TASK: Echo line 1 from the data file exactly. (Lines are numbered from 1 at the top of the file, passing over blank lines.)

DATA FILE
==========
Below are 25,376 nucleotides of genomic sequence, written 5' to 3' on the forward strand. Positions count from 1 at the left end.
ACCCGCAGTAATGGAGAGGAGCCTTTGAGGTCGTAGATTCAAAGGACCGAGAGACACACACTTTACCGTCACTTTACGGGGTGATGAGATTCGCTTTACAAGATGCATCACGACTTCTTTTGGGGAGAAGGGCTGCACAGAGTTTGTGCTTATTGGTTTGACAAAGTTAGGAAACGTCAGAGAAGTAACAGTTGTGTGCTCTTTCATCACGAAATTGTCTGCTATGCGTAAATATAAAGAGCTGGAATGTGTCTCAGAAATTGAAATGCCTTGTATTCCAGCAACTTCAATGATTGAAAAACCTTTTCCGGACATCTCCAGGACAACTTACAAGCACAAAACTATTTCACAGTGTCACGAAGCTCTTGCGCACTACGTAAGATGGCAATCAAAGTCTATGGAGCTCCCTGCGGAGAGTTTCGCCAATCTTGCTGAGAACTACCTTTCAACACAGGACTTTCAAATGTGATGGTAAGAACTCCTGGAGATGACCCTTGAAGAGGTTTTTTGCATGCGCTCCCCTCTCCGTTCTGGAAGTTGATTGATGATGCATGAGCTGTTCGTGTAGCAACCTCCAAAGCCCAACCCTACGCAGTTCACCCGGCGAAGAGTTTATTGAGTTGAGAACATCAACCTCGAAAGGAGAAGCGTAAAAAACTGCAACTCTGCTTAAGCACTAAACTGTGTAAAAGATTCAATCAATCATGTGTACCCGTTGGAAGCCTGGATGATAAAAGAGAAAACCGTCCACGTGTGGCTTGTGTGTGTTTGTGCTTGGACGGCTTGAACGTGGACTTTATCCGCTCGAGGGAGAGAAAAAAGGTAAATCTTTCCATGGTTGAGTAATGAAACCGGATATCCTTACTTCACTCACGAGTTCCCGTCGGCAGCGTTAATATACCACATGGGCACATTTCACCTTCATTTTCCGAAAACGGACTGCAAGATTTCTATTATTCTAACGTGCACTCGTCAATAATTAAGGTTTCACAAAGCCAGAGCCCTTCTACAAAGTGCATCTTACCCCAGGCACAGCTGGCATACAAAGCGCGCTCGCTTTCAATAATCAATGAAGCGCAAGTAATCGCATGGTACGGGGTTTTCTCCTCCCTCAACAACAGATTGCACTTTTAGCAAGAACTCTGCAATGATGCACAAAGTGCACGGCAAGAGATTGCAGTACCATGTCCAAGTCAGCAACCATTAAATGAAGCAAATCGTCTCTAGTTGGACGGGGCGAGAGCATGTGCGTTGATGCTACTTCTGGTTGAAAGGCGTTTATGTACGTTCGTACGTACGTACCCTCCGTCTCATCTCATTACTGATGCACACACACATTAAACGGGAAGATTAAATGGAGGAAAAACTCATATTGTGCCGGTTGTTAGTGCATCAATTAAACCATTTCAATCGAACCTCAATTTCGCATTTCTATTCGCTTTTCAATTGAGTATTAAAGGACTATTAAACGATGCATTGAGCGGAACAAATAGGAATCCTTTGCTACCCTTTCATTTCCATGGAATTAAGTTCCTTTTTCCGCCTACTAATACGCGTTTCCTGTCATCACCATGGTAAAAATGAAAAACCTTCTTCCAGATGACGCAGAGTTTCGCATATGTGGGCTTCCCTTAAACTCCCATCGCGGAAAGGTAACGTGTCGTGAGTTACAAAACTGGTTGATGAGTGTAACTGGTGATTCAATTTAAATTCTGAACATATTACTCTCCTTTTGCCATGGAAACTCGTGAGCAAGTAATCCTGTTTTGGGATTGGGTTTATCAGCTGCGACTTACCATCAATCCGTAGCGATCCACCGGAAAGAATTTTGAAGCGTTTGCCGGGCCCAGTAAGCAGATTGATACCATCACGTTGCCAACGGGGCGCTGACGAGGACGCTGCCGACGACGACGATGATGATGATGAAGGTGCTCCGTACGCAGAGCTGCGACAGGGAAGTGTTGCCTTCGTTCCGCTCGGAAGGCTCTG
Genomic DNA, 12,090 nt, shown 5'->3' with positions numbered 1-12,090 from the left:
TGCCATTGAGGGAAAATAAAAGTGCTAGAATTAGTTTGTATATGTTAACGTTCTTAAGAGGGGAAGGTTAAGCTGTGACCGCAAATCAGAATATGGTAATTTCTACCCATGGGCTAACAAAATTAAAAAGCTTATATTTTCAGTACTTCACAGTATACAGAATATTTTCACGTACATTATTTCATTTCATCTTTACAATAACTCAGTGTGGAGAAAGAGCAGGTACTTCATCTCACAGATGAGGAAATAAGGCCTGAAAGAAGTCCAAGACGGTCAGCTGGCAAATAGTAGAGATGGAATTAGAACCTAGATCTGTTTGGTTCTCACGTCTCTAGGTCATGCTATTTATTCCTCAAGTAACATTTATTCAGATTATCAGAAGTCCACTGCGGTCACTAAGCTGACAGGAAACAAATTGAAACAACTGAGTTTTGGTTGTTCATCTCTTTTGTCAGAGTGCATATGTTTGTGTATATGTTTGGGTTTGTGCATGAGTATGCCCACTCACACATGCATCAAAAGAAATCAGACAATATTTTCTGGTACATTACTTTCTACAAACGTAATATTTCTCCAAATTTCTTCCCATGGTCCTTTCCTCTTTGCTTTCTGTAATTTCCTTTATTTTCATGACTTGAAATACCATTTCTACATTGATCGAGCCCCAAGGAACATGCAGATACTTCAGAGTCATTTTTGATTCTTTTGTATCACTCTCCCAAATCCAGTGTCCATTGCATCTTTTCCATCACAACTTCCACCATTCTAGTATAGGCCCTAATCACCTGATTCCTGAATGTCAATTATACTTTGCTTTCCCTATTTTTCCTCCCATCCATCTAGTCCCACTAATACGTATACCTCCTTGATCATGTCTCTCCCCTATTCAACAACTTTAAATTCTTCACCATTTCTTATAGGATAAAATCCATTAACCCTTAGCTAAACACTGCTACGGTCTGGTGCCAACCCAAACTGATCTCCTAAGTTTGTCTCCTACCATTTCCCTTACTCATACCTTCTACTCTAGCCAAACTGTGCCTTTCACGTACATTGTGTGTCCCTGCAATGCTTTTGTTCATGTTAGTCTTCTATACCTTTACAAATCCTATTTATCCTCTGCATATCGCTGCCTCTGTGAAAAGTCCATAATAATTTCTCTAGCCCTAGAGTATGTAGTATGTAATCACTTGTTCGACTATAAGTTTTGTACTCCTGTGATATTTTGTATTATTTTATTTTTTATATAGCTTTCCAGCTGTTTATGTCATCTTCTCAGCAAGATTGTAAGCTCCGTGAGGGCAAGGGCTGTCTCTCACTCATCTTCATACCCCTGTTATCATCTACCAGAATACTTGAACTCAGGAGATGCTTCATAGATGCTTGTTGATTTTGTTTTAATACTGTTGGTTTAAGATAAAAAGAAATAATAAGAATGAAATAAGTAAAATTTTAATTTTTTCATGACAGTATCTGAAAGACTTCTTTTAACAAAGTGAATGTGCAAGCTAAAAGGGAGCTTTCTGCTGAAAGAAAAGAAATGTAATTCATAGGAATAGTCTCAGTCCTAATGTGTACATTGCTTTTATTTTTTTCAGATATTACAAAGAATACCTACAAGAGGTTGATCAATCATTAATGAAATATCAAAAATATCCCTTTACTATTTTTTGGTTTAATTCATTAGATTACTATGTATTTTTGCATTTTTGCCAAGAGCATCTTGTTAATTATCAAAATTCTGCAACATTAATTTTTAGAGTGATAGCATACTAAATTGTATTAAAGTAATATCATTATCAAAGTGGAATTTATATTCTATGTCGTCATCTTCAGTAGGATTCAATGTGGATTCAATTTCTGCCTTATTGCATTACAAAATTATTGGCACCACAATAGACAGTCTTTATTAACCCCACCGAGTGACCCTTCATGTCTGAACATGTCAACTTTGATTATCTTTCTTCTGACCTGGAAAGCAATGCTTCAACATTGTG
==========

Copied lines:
Below are 25,376 nucleotides of genomic sequence, written 5' to 3' on the forward strand. Positions count from 1 at the left end.